Hope for Sharmila as govt de-criminalises ‘attempt to suicide’
Delhi’s decision to decriminalise ‘attempt to suicide’ by taking Section 309 of the Indian Penal Code off the statute book could earn freedom for marathon hunger striker Irom Sharmila.india Updated: Dec 11, 2014 00:08 IST
Delhi’s decision to decriminalise ‘attempt to suicide’ by taking Section 309 of the Indian Penal Code off the statute book could earn freedom for marathon hunger striker Irom Sharmila.
Members of her family and human rights activists are hopeful about her possible release after Section 309 is dropped to deny the police in Manipur a reason to arrest her for attempting to commit suicide by fasting.
Sharmila, 42, has been force-fed a liquid diet through a nasal tube since she began her fast-unto-death on 4 November 2000 seeking the repeal of Armed Forces Special Powers Act of 1958 that gives soldiers the ‘license to kill’. She began fasting after Assam Rifles personnel gunned down 10 civilians at Malom village near Imphal on November 2 that year.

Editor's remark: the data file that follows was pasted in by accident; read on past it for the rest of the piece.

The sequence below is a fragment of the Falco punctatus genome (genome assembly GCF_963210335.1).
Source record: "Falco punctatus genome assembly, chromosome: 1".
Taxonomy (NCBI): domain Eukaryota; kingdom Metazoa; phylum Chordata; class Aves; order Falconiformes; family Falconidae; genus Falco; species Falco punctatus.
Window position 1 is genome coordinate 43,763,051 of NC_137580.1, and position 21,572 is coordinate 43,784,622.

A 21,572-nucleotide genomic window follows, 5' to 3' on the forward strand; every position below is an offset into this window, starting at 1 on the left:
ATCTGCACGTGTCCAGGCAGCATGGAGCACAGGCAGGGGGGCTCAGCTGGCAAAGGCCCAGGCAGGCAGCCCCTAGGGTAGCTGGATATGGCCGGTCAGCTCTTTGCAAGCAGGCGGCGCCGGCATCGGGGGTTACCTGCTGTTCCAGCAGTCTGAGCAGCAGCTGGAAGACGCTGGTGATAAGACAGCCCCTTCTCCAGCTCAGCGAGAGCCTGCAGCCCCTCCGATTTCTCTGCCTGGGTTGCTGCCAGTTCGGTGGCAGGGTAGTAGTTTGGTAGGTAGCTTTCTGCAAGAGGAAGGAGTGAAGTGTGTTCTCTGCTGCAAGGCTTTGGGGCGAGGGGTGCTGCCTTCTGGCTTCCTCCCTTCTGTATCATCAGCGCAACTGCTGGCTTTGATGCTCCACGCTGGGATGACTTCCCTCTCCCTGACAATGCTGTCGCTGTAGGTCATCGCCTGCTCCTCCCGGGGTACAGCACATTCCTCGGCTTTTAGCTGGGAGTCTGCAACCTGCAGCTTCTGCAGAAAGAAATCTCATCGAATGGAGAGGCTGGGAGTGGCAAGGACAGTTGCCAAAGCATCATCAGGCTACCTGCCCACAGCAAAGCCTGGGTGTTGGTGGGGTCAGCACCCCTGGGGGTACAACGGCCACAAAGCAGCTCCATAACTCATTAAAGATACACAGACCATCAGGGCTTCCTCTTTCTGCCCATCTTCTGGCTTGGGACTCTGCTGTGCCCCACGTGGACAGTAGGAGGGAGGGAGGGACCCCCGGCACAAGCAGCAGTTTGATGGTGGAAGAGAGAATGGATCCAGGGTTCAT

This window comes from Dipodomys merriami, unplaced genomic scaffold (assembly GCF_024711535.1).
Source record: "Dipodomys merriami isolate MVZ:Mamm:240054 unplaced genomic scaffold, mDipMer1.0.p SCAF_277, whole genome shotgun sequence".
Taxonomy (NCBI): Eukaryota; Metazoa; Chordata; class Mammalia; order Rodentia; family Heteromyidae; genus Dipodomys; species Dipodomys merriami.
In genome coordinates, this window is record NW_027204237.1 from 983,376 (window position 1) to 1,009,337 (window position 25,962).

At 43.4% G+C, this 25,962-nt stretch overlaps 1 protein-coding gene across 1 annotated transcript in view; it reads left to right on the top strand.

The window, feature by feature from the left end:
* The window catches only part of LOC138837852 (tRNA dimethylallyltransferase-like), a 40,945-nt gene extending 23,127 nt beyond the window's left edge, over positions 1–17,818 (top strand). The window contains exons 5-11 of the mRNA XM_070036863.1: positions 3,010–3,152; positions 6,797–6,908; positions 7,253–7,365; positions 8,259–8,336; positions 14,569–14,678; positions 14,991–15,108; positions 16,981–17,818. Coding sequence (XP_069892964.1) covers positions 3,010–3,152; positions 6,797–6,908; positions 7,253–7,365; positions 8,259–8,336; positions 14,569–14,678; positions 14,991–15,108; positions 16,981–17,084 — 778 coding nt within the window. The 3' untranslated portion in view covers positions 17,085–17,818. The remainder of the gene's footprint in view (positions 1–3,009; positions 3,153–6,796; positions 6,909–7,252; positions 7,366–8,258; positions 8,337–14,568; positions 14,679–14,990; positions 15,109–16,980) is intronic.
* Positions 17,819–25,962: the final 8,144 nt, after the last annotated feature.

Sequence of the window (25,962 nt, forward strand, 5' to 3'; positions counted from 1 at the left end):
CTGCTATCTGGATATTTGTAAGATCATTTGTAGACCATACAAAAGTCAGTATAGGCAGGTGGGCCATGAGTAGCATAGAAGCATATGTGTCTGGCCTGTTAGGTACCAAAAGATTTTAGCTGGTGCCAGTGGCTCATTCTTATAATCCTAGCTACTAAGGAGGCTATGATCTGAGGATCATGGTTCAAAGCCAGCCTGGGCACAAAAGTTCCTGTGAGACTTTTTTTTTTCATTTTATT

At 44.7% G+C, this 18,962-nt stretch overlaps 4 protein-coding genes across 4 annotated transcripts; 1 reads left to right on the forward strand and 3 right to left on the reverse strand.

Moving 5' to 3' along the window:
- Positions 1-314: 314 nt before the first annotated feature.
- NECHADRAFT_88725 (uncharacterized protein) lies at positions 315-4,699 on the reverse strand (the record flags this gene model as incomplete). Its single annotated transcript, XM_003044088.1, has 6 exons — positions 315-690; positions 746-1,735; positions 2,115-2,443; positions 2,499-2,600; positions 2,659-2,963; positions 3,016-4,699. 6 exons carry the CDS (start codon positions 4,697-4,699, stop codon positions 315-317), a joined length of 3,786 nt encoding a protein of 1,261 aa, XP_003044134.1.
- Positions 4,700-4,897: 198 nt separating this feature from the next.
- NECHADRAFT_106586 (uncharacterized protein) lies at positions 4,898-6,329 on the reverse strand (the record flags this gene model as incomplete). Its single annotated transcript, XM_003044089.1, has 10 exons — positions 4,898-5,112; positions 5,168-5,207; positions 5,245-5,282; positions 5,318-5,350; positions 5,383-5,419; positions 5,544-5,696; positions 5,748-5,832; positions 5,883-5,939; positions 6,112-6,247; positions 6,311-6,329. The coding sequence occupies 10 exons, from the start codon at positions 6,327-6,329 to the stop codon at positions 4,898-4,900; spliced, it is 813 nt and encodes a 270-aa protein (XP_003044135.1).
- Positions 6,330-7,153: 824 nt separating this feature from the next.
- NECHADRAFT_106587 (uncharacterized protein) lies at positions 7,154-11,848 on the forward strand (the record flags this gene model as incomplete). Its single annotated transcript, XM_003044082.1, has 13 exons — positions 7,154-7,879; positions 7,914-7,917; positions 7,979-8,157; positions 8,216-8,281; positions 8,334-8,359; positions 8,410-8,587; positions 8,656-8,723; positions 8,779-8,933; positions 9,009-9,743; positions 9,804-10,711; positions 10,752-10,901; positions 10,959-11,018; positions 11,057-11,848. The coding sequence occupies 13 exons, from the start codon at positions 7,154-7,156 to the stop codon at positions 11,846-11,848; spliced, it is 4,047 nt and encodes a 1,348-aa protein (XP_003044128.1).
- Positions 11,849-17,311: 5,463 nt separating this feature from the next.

She is released periodically only to be rearrested for continuing to fast.
“We hope she will be released from jail soon. We have discussed the development with our lawyer and are also gearing up to intensify our movement against AFSPA,” Irom Singhajit, her brother, said.
Sharmila Kanba Lup, an umbrella organisation fighting for the fasting crusader, welcomed the government decision, as did Human Rights Alert (HRA), an Imphal-based rights group.
“This is a humane move. Section 309 has been abused for years to detain Sharmila, who cannot be criminalised after it is buried for good,” Onil Kshetrimayum, HRA functionary, said.
Others, however, said there is still some way to go for suicide to be decriminalised. “We have to wait and watch unless the final amendment comes into force,” senior advocate Khaidem Mani said. He has been defending Sharmila, arguing that her’s was not a case of attempting to commit suicide but protesting against AFSPA.